Before his current role at Giffords, the advocacy group led by former congresswoman Gabrielle Giffords (D-Ariz.), Chipman was a special agent at ATF for more than two decades with a focus on firearms programs, according to the biography on his website.
The ATF position is one that has often become embroiled in controversial political battles over gun issues, and the last Senate-confirmed leader for the bureau was installed in 2013.
Biden has been under pressure from Democrats to take action on gun control, especially following two recent mass shootings, and naming an activist could be a way to do that. Chipman’s background in law enforcement could insulate him from some criticism on the right.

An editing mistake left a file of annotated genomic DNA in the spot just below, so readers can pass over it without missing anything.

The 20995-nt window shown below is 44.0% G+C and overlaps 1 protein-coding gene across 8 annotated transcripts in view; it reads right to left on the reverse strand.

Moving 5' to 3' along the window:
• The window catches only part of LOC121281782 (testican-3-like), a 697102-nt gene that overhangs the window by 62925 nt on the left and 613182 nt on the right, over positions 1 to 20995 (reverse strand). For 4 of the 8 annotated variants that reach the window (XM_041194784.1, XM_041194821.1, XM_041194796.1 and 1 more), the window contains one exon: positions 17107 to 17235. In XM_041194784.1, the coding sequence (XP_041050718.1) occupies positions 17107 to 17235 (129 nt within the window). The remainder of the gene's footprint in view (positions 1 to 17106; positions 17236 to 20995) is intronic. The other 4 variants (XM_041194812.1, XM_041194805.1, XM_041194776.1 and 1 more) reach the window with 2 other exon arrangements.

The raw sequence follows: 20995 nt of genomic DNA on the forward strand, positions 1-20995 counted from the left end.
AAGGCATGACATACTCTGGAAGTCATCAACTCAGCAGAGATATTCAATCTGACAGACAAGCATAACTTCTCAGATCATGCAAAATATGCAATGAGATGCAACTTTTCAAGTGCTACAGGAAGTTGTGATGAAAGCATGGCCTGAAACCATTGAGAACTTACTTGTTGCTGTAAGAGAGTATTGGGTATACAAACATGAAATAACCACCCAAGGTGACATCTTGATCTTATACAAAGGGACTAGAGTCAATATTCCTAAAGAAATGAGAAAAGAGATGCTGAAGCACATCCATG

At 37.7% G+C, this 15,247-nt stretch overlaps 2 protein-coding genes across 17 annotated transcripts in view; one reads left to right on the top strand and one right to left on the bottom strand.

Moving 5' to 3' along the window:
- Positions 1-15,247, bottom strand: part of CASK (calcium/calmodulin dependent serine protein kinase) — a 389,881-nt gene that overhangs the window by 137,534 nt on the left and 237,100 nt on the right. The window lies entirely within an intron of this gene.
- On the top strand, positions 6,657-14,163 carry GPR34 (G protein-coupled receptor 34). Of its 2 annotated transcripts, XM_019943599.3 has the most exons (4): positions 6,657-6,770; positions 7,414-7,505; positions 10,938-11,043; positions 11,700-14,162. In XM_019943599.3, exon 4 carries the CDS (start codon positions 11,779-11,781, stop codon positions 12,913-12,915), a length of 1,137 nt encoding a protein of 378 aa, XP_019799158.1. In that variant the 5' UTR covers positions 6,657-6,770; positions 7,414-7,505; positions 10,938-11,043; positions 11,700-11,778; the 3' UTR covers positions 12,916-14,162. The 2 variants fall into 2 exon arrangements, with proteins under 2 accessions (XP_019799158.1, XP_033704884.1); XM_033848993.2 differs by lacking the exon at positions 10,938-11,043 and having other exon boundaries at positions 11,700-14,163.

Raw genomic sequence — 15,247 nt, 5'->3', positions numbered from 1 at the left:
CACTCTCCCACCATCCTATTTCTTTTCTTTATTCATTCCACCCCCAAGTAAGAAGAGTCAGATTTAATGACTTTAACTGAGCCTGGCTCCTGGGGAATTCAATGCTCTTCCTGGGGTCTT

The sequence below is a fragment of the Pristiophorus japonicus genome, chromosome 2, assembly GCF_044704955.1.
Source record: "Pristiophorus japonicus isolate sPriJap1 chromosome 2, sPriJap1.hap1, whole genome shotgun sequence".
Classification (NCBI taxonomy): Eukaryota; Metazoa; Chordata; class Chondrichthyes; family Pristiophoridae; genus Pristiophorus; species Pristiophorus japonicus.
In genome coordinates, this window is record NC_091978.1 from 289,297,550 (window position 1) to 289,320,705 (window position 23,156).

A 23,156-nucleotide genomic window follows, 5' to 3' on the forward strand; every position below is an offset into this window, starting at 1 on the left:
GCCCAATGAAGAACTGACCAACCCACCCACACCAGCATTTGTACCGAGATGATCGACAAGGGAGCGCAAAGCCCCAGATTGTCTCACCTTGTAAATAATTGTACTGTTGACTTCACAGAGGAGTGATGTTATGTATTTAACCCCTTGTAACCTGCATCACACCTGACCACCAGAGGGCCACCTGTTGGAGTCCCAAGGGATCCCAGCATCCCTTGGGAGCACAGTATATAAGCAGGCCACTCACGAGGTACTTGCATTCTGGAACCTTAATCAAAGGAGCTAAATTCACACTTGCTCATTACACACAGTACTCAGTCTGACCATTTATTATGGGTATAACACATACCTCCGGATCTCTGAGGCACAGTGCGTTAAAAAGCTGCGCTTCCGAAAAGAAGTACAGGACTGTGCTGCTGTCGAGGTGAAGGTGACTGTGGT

The nomination will be part of a slate of executive actions that the White House intends to unveil on Thursday. Biden plans to announce several administrative actions relating to firearms safety, although White House press secretary Jen Psaki declined to elaborate on the substance of the actions at her daily briefing earlier Wednesday.
Attorney General Merrick Garland is also expected to attend the event, as well as groups advocating for stricter gun laws and lawmakers from Capitol Hill. The administration has privately explored for weeks various executive actions related to guns, including regulation of so-called “ghost guns,” strengthening background checks and community anti-violence funding.